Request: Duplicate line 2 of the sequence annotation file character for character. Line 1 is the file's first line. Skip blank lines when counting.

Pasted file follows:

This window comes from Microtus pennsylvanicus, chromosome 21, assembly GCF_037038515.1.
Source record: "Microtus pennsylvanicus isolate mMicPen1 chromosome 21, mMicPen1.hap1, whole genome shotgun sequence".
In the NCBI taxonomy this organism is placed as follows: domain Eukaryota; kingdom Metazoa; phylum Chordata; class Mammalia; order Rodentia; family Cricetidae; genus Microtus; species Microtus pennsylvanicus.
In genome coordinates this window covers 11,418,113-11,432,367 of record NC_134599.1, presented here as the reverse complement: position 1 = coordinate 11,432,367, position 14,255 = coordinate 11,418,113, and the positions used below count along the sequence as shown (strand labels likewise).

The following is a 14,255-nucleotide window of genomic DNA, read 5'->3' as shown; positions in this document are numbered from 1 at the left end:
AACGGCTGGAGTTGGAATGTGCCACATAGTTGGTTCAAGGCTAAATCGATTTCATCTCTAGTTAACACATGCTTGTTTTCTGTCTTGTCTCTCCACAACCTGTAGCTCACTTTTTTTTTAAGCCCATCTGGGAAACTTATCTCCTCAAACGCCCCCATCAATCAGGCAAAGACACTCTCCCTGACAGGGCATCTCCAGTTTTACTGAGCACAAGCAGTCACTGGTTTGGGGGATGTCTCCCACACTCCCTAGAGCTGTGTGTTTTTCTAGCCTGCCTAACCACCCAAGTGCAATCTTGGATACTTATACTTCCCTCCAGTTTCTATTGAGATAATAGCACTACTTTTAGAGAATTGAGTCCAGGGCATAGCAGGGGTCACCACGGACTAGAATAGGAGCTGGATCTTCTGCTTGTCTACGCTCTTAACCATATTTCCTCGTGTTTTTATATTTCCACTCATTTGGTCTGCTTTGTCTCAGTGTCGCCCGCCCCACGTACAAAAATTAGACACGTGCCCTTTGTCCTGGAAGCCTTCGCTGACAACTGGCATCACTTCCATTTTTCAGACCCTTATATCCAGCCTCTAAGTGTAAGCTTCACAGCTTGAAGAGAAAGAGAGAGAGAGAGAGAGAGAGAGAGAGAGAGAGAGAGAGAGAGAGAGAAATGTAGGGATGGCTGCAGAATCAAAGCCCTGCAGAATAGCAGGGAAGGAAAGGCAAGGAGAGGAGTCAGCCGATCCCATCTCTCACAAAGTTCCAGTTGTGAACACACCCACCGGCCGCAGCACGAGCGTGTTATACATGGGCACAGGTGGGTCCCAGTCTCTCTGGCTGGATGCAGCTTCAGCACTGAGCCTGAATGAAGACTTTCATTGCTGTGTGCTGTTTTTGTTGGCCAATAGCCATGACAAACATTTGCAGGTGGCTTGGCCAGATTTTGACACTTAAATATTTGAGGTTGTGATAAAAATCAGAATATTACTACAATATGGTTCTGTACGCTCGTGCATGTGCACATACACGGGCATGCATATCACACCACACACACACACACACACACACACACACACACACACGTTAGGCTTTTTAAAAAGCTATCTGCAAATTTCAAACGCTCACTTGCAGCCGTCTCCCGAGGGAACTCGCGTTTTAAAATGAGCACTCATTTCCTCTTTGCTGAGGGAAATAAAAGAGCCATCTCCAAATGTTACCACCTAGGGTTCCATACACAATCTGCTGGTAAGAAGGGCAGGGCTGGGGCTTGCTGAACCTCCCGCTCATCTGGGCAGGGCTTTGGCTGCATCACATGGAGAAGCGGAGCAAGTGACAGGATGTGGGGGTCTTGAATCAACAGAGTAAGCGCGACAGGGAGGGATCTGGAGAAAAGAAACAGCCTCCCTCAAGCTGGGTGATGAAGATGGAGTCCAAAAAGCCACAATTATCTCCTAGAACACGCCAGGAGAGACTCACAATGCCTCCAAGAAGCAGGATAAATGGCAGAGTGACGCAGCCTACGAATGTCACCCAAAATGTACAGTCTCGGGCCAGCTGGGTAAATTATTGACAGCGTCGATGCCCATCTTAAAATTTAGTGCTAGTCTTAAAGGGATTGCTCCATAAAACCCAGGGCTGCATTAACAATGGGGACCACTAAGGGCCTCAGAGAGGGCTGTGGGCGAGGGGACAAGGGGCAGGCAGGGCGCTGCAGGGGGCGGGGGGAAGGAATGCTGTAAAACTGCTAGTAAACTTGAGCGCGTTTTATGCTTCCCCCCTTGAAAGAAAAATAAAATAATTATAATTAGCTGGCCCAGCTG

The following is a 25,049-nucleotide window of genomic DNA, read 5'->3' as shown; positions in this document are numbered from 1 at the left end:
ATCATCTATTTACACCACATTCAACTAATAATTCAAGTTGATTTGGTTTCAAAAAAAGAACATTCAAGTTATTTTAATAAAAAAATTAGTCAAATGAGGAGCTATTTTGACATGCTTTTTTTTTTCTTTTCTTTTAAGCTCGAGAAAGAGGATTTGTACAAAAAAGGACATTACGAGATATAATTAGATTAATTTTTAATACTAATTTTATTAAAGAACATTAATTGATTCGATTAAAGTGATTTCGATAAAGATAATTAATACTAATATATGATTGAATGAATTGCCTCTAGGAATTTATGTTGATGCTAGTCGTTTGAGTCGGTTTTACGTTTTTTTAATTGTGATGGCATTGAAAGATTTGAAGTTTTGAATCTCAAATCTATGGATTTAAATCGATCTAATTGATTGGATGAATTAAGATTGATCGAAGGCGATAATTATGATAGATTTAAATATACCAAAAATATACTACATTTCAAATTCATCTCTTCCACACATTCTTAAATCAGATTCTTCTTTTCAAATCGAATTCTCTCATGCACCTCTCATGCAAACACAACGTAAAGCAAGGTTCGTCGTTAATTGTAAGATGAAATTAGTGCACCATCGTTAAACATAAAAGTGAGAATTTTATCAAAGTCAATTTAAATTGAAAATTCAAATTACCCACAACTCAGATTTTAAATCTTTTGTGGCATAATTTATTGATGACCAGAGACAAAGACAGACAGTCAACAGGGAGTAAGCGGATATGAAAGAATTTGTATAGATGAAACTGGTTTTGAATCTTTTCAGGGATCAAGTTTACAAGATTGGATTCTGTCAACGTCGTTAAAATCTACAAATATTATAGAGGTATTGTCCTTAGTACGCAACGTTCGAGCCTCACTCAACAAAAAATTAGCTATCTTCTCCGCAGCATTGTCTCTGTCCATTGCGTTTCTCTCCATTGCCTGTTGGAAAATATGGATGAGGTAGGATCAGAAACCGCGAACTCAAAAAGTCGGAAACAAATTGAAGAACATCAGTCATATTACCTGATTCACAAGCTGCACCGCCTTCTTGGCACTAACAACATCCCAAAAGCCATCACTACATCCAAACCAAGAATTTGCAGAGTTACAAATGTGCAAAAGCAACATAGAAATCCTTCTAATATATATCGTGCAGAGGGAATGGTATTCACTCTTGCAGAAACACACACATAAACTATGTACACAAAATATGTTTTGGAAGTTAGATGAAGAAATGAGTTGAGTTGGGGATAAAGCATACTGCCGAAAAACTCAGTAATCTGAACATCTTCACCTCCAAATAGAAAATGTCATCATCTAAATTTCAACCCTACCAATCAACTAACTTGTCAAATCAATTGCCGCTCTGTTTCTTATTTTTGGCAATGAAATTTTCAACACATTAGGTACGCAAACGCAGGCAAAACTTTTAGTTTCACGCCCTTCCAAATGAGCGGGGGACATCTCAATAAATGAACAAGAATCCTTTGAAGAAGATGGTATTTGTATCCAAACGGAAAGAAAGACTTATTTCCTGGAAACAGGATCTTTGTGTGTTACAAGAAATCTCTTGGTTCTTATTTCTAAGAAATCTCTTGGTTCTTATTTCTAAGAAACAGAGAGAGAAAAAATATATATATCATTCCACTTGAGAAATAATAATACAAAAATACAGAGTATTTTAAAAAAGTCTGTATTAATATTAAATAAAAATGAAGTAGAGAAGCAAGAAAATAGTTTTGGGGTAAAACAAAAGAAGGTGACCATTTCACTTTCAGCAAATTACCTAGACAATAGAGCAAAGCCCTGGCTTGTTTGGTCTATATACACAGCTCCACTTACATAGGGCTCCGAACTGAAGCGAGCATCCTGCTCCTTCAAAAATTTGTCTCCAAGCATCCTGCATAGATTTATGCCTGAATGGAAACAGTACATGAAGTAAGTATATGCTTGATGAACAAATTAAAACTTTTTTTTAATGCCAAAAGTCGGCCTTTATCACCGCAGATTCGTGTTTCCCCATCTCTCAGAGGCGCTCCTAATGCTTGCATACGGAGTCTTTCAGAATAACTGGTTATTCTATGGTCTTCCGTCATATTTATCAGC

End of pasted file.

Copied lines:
Source record: "Microtus pennsylvanicus isolate mMicPen1 chromosome 21, mMicPen1.hap1, whole genome shotgun sequence".